From time to time we are reminded of the costs of our failure to maintain our public infrastructure. The mass delays on Amtrak and the Long Island Railroad provided another timely reminder. The disaster began on Monday morning when a fire destroyed train switches of the LIRR. The fire was quickly extinguished, but nevertheless crippled the entire commuter train system. One third of the scheduled trains were canceled, but the inconvenience of rebooking and lengthy travel delays is insignificant relative to the risk of passenger or worker injury due to human error. The New York Daily News reports that train workers are manually operating the machinery that keeps the trains on the tracks, working back-t-back shifts until the equipment is fixed. Isn’t that scary? That problem was followed by a major voltage outage affecting the entire Northeast Corridor. Many Long Island commuters had to book hotel rooms to spend the night in the city, as they could not get safely home. As these incidents become more and more frequent, we have to explicitly consider the cost of doing business in major U.S. cities. I took this photograph when I lived in Switzerland. It is the Cisalpino, the high-speed train I used to take between Zurich and Milan. It runs like clockwork.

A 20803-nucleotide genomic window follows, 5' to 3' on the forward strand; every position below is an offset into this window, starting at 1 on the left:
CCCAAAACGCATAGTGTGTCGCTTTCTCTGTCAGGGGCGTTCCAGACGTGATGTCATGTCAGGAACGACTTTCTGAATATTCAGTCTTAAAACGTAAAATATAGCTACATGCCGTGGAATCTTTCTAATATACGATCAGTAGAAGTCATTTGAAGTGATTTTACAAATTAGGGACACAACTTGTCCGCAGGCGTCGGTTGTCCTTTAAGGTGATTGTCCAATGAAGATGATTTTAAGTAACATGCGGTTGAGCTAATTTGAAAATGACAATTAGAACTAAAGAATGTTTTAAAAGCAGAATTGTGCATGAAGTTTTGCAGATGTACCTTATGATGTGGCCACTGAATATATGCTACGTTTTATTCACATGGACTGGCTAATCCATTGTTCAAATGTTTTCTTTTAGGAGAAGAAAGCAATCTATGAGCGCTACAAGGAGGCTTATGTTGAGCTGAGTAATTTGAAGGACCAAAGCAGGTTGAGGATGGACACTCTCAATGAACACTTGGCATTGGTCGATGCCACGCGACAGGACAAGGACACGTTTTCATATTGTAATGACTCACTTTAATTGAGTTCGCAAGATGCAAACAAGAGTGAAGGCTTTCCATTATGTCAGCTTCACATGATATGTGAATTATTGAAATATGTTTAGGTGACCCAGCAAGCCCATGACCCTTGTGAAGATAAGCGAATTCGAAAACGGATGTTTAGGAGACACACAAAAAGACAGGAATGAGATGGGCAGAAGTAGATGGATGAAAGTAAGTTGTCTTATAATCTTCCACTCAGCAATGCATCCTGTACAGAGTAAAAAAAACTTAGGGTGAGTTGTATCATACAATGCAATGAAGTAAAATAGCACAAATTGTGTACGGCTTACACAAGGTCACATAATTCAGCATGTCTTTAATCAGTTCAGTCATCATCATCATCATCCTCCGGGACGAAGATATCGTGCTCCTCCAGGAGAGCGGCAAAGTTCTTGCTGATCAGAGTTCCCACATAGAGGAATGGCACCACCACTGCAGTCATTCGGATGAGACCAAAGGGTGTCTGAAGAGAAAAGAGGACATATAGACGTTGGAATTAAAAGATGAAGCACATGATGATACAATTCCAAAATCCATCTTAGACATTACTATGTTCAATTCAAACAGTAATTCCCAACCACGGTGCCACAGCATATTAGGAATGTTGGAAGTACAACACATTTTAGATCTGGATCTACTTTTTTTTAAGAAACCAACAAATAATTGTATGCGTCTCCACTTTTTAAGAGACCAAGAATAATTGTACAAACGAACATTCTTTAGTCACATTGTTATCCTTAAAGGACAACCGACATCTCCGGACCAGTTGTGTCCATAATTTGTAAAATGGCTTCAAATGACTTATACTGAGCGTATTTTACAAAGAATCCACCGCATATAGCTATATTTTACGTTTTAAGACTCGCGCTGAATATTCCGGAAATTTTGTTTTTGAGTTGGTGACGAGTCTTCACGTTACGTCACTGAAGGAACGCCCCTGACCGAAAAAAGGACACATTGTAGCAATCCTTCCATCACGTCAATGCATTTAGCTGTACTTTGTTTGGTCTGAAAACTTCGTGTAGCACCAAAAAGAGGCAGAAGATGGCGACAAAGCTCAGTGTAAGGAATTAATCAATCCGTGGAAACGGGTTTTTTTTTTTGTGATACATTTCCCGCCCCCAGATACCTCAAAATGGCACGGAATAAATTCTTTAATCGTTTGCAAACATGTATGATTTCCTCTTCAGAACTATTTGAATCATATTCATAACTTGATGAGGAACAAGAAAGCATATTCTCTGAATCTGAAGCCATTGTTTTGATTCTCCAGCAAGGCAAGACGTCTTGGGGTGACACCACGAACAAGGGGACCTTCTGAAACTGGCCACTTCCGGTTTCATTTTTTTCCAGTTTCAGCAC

Hurricane Danielle

Tuesday, August 24th, 2010
Hurricane Danielle

Hurricane Danielle

The National Hurricane Center has upgraded Danielle to hurricane status, but its present course suggests it is unlikely to strike the East Coast. The 2010 hurricane season is particularly stressful, as it represents the fifth anniversary of Katrina, bringing back painful memories for those affected. It is forecast to be especially severe, it coincides with another disaster in the Gulf Coast and this is a time when financial resources are strained.